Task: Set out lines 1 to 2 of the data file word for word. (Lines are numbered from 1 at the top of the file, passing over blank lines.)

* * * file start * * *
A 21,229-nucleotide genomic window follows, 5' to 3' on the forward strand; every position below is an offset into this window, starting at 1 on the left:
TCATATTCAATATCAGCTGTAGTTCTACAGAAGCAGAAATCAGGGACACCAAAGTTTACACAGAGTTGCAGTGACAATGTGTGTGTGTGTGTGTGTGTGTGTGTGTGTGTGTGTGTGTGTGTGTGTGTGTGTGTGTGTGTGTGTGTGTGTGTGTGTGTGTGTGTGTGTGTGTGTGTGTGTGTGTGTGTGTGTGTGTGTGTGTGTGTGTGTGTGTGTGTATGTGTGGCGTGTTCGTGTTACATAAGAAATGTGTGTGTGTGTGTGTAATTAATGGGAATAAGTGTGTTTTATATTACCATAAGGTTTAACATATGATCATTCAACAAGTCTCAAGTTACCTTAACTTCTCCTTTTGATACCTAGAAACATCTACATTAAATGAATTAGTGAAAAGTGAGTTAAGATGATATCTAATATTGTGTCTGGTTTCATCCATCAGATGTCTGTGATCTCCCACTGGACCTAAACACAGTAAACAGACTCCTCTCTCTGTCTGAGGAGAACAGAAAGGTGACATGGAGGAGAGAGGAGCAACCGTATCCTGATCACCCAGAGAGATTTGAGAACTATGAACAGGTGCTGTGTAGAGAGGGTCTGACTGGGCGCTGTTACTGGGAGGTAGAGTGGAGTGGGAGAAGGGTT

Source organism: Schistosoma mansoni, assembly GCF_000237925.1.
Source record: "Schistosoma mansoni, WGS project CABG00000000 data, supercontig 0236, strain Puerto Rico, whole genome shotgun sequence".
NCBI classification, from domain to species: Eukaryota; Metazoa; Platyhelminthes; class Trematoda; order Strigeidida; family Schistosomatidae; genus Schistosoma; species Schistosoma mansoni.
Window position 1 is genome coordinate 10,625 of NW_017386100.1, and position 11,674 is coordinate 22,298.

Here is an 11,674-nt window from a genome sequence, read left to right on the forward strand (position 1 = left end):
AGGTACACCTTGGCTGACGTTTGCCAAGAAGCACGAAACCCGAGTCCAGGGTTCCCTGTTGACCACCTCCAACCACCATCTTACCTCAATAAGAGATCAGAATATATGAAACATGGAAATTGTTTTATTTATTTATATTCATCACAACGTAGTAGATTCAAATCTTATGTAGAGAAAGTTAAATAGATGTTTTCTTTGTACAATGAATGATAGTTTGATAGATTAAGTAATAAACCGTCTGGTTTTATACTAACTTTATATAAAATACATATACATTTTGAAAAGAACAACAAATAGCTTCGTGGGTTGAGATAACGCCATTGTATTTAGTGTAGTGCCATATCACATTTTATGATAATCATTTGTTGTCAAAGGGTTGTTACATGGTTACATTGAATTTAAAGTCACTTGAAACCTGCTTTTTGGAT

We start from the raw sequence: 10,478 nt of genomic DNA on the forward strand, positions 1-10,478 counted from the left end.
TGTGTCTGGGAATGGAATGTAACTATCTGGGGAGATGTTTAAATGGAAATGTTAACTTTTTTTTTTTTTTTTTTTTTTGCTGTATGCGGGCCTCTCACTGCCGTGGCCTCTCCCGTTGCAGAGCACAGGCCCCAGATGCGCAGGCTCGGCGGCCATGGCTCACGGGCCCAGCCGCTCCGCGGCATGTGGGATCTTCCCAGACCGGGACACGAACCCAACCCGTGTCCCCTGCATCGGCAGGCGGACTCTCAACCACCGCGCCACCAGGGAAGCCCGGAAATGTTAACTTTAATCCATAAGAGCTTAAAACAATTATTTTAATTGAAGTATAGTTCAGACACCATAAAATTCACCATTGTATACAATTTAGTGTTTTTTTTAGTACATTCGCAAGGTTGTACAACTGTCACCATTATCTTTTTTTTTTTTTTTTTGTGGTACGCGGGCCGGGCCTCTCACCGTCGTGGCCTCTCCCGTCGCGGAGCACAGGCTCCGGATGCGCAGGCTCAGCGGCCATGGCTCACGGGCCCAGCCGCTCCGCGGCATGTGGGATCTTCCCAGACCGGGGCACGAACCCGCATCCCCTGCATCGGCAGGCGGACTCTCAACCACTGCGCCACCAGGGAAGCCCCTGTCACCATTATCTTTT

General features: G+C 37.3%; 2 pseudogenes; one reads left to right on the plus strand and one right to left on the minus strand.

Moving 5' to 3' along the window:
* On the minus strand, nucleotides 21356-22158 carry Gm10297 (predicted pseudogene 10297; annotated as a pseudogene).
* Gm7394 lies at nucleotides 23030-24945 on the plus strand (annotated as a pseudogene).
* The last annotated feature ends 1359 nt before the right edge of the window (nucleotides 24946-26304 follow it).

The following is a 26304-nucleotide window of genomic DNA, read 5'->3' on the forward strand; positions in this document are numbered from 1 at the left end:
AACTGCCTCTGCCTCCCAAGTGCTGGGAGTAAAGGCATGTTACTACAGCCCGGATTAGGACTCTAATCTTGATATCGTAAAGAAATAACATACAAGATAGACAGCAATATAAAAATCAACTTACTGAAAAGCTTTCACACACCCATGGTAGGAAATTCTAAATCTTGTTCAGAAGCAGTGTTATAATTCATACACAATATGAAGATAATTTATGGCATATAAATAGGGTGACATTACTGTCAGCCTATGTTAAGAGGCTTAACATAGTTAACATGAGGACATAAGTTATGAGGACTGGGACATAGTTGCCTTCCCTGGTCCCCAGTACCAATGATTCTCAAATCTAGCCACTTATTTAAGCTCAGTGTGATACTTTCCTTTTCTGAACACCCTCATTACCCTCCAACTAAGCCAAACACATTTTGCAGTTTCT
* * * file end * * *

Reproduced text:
A 21,229-nucleotide genomic window follows, 5' to 3' on the forward strand; every position below is an offset into this window, starting at 1 on the left:
TCATATTCAATATCAGCTGTAGTTCTACAGAAGCAGAAATCAGGGACACCAAAGTTTACACAGAGTTGCAGTGACAATGTGTGTGTGTGTGTGTGTGTGTGTGTGTGTGTGTGTGTGTGTGTGTGTGTGTGTGTGTGTGTGTGTGTGTGTGTGTGTGTGTGTGTGTGTGTGTGTGTGTGTGTGTGTGTGTGTGTGTGTGTGTGTGTGTGTGTGTGTGTATGTGTGGCGTGTTCGTGTTACATAAGAAATGTGTGTGTGTGTGTGTAATTAATGGGAATAAGTGTGTTTTATATTACCATAAGGTTTAACATATGATCATTCAACAAGTCTCAAGTTACCTTAACTTCTCCTTTTGATACCTAGAAACATCTACATTAAATGAATTAGTGAAAAGTGAGTTAAGATGATATCTAATATTGTGTCTGGTTTCATCCATCAGATGTCTGTGATCTCCCACTGGACCTAAACACAGTAAACAGACTCCTCTCTCTGTCTGAGGAGAACAGAAAGGTGACATGGAGGAGAGAGGAGCAACCGTATCCTGATCACCCAGAGAGATTTGAGAACTATGAACAGGTGCTGTGTAGAGAGGGTCTGACTGGGCGCTGTTACTGGGAGGTAGAGTGGAGTGGGAGAAGGGTT